He made a mistake by not making sure he laid up into the fairway out of the bunker that he hit from the 18th tee. But he caught a decent lie in the high rough and said that was a good break. Garcia also thought so.
“There's guys who get a little bit fortunate in majors,” Garcia said. “They manage to get things going their way. Unfortunately, it hasn't happened to me.
“That doesn't mean I'm not on the right track. I'm looking forward to the challenge. It's just a matter of time.”
AP's Larry Lage delivers notes on Phil Mickelson, Masters exemptions and explains what happened to J.B. Holmes on the first hole of the afternoon round.

The winner's press conference is here, the other transcripts here.

Sergio's post round chats are here and here. Uh, about No. 16...
Q. Is there any one particular shot you would like to have back again, one particular shot?
SERGIO GARCIA: Not really.
Q. Or is it more than one?
SERGIO GARCIA: No, I felt like -- I felt like I gave it my best. Obviously what I'm not going to do is get on the 16th hole and try to hit it 40 yards left of the green. I mean, that's not the way I play. I tried to put a good, solid swing to the middle of the green and hopefully it goes there. If it drifts a little bit, perfect; came out of it just a touch, and just went in the water.
But then I hit a great putt on 17. I don't know why it didn't break. It lipped out. And then 18's just a tough hole.
But no, I felt like I responded well and he was obviously very good on the back nine and things just happened his way.
Golfweek's summary of 18 notes includes some tough commentary on Sergio's post round press conference.

Matthew Rudy declares winners (Padraig) and losers (Sergio, J.B., and U.S. Ryder Cup team) and is also pretty tough on Sergio in particular, also not buying his post round remarks about fate not going his way.

Speaking of the Ryder Cup, here are the Americans who clinched spots, courtesy of Stop laughing Faldo.

Mark Lamport Stokes talks to Mike Weir about this year's majors.
"It seems like every year the majors are getting harder and harder," Weir told Reuters after carding a one-over-par 71 in Saturday's third round at the U.S. PGA Championship.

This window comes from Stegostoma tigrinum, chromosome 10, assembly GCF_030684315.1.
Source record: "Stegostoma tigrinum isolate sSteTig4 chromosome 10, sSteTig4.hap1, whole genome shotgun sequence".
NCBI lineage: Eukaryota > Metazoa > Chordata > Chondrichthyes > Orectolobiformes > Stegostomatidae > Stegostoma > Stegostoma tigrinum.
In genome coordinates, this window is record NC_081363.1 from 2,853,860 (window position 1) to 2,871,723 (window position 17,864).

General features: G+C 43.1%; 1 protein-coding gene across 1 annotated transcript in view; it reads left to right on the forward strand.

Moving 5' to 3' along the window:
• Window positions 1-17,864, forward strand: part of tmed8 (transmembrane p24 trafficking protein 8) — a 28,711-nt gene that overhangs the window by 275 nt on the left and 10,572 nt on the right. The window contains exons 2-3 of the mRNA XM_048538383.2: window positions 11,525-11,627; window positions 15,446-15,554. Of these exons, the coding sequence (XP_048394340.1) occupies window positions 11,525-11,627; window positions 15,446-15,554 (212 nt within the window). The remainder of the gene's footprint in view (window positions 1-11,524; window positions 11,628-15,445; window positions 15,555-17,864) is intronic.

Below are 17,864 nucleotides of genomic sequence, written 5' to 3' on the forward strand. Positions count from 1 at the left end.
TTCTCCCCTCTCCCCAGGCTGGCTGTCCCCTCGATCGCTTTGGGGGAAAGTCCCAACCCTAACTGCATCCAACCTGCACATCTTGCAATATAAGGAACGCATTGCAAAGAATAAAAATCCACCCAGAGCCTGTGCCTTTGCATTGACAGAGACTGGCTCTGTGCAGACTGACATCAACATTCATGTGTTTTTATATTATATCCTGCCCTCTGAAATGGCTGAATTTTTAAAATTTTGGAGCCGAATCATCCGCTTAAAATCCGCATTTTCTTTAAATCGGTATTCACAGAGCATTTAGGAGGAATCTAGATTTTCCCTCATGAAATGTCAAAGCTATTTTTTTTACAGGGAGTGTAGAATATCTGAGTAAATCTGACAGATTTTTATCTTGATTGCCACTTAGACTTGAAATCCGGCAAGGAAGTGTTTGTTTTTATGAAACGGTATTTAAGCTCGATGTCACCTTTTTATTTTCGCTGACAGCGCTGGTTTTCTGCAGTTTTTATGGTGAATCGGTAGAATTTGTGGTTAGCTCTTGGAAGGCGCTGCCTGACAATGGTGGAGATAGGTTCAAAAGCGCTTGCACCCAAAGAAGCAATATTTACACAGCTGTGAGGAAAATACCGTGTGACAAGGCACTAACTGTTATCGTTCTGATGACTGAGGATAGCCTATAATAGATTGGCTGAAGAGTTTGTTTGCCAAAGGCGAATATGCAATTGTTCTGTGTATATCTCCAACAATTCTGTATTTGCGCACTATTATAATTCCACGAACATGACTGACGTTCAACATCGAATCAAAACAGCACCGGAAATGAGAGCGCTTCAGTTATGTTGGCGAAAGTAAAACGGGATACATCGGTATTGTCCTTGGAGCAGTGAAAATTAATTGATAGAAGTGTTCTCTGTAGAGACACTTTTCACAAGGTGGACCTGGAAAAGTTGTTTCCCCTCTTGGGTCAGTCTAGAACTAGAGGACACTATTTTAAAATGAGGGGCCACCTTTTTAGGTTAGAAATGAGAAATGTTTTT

"This year we have played in a lot of wind. Almost every week, even a normal week on the Tour, we have played in a lot of wind.
"The Open championship had winds stronger than the others and then we've had it tough again this week as well," he added, initially referring to last month's British Open at Royal Birkdale.
"I would definitely say this year is the toughest set of majors I've ever played."
Doug Ferguson notes that it was a tough year and points out that Justin Leonard made all four cuts yet was never under par after any round.

Jaime Diaz says that course setup criticism missed the mark because Kerry Haigh "got fooled by Mother Nature" and the early week "perfect storm" of sunny, dry weather. That sounds familiar...oh right, that was the USGA's excuse at Shinnecock. That pesky, sunny, breezy, dry weather does have a way of exposing courses already too close to the edge, doesn't it?

(Which reminds me, nice call by Frank Nobilo on Golf Channel thanking Mother Nature for saving this tournament.)

On the tournament operations side of thing, Susan Whitall blogs at Detroit News about a lot of things, including the lousy food options Sunday.

And finally, Francis X. Donnelly (what's the X stand for?) reports on the merchandise pricing...
The PGA Golf Shop teemed with people milling about $6 ticket holders, $39.62 umbrellas, $70.75 jackets.
They also snatched up $61.32 handheld periscopes, $7 shot glasses, $95.28 polyester vests with fake-fur necks, and $750 paintings of the 18th hole.
So $750 for a painting of the 18th hole? That's expensive garage wall material.